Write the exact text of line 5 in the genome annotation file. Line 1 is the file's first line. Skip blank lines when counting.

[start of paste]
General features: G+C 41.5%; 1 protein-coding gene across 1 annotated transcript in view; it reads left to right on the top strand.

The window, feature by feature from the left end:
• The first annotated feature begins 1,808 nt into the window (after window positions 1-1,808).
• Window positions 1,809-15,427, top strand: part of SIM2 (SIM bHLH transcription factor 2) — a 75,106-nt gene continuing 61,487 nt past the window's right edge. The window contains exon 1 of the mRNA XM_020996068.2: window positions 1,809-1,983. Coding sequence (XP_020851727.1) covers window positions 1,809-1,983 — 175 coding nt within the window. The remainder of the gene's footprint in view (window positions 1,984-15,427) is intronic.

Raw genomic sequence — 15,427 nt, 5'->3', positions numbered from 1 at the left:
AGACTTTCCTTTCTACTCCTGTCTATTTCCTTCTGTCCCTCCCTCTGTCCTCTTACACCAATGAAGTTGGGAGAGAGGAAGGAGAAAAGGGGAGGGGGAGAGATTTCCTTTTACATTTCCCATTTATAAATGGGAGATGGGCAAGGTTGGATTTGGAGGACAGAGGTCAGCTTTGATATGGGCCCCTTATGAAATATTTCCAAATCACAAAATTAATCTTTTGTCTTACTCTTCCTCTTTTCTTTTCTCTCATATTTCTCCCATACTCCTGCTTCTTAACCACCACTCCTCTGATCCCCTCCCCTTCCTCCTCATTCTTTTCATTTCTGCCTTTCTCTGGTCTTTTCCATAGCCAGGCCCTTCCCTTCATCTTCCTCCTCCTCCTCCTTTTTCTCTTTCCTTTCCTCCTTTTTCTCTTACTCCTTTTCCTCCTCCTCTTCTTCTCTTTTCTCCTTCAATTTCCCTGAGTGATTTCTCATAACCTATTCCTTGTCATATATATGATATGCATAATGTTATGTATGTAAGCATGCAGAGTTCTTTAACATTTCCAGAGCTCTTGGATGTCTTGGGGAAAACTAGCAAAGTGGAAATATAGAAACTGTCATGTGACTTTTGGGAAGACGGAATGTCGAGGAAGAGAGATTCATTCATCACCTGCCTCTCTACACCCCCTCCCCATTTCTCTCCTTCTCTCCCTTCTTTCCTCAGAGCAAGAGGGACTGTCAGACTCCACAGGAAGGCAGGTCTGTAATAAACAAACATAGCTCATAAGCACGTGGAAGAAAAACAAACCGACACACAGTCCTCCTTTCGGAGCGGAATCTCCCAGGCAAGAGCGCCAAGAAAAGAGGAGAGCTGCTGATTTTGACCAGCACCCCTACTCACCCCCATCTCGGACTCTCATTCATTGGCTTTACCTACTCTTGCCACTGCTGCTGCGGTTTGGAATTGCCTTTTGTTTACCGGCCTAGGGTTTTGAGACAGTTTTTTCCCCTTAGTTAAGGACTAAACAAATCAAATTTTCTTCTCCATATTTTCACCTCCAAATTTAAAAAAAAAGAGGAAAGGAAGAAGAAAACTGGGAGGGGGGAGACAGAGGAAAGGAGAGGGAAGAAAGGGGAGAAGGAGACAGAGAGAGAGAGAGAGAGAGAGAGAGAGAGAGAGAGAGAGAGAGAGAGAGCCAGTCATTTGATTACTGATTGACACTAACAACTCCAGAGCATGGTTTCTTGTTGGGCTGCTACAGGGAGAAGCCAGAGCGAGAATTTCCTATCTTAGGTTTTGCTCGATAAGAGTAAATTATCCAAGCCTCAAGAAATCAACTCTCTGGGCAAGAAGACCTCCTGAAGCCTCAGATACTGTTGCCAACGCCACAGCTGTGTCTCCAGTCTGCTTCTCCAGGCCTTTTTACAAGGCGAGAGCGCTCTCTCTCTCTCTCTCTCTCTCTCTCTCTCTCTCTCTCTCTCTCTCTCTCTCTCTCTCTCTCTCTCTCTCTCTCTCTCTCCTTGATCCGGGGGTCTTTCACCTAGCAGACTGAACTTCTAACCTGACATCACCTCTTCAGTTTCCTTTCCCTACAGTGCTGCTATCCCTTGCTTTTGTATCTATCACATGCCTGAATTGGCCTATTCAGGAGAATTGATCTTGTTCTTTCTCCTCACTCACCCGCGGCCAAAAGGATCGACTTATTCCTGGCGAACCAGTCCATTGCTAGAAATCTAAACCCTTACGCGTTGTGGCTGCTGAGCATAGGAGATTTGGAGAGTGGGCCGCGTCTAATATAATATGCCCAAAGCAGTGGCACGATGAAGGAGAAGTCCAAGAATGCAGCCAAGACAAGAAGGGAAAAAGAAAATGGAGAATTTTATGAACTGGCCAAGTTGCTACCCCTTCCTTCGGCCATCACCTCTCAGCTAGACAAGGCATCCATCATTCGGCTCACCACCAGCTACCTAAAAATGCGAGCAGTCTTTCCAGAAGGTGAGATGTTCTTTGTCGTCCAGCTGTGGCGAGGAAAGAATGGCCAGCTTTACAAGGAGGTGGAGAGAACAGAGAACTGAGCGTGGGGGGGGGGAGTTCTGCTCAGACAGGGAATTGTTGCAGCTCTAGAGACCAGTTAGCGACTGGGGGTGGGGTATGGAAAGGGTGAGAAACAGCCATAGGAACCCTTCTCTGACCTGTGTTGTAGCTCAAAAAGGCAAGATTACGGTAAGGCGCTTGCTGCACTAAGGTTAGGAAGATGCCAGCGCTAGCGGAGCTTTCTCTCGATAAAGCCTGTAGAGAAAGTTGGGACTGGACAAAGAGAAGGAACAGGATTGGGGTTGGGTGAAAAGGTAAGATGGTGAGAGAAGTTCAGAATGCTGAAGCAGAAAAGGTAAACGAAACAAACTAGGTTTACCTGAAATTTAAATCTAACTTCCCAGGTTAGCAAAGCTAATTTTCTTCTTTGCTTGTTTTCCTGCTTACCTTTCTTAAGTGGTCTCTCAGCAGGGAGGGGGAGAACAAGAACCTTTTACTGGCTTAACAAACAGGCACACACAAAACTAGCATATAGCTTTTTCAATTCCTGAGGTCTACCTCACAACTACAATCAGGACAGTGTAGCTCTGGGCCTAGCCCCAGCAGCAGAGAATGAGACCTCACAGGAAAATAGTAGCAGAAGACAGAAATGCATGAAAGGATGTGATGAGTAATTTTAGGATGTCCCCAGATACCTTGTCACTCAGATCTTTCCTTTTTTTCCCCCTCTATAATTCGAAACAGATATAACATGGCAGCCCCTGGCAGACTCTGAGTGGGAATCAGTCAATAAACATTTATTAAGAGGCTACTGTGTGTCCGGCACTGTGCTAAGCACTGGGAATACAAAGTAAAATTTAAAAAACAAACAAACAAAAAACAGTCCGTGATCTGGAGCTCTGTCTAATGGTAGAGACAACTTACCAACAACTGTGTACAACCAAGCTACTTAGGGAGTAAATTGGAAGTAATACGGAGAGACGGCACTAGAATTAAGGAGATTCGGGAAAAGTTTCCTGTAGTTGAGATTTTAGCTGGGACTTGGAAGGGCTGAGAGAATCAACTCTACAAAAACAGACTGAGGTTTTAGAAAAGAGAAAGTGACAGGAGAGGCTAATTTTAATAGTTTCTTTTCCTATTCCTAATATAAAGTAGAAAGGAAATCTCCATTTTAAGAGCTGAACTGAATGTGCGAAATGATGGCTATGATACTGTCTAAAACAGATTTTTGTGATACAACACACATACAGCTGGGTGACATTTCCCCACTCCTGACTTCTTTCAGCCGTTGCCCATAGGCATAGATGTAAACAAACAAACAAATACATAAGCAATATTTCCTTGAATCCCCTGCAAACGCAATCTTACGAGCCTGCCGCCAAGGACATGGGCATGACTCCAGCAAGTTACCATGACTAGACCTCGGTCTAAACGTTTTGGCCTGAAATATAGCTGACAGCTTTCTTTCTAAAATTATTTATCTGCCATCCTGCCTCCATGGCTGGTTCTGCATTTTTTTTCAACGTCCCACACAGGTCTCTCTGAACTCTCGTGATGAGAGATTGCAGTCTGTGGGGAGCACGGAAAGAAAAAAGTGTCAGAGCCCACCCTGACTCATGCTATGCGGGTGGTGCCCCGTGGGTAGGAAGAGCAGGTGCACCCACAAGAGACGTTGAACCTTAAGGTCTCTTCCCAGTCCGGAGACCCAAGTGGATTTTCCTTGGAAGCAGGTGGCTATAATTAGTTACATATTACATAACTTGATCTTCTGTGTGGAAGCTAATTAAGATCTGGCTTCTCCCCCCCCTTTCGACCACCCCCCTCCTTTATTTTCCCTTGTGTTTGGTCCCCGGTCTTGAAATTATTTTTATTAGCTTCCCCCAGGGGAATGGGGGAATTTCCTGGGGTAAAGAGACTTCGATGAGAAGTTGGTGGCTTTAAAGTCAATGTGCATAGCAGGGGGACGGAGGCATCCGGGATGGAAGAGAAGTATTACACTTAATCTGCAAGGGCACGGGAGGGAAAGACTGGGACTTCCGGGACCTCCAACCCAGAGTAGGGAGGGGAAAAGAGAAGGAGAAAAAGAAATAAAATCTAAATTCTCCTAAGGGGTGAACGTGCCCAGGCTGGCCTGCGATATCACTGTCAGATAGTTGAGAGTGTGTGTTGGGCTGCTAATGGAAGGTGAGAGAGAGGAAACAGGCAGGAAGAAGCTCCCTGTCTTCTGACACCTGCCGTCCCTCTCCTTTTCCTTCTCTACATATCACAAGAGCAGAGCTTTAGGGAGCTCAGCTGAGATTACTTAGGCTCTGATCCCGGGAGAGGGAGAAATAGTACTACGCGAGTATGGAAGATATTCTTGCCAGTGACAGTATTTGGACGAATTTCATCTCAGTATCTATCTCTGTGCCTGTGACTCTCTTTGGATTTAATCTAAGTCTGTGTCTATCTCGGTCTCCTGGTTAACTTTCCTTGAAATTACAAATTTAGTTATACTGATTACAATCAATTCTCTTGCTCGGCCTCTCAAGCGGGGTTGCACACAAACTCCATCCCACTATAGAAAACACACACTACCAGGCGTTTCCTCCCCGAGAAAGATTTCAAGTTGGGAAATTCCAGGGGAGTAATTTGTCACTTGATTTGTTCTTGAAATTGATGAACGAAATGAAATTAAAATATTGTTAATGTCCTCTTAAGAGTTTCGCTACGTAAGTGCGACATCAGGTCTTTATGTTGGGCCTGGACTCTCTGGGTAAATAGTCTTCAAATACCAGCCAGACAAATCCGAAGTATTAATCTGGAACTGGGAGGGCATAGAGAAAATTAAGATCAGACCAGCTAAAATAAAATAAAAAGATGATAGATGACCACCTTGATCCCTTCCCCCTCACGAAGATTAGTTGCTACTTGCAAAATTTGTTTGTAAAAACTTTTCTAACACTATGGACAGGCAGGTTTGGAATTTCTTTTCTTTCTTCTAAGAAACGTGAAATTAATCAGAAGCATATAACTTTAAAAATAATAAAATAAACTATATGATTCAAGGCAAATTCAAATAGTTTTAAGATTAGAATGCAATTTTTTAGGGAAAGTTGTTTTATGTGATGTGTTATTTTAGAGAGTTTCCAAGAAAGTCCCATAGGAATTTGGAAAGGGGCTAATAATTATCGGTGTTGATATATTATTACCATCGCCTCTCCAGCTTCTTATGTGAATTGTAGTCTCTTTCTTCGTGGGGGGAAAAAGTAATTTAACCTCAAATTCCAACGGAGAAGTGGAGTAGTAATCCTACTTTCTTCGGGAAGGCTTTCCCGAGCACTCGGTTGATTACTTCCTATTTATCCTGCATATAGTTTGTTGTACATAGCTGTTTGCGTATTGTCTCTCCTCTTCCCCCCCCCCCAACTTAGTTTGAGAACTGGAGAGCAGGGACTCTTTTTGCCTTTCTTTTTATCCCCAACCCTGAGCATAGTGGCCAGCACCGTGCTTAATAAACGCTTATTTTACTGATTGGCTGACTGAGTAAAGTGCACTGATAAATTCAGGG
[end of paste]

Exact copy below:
Raw genomic sequence — 15,427 nt, 5'->3', positions numbered from 1 at the left: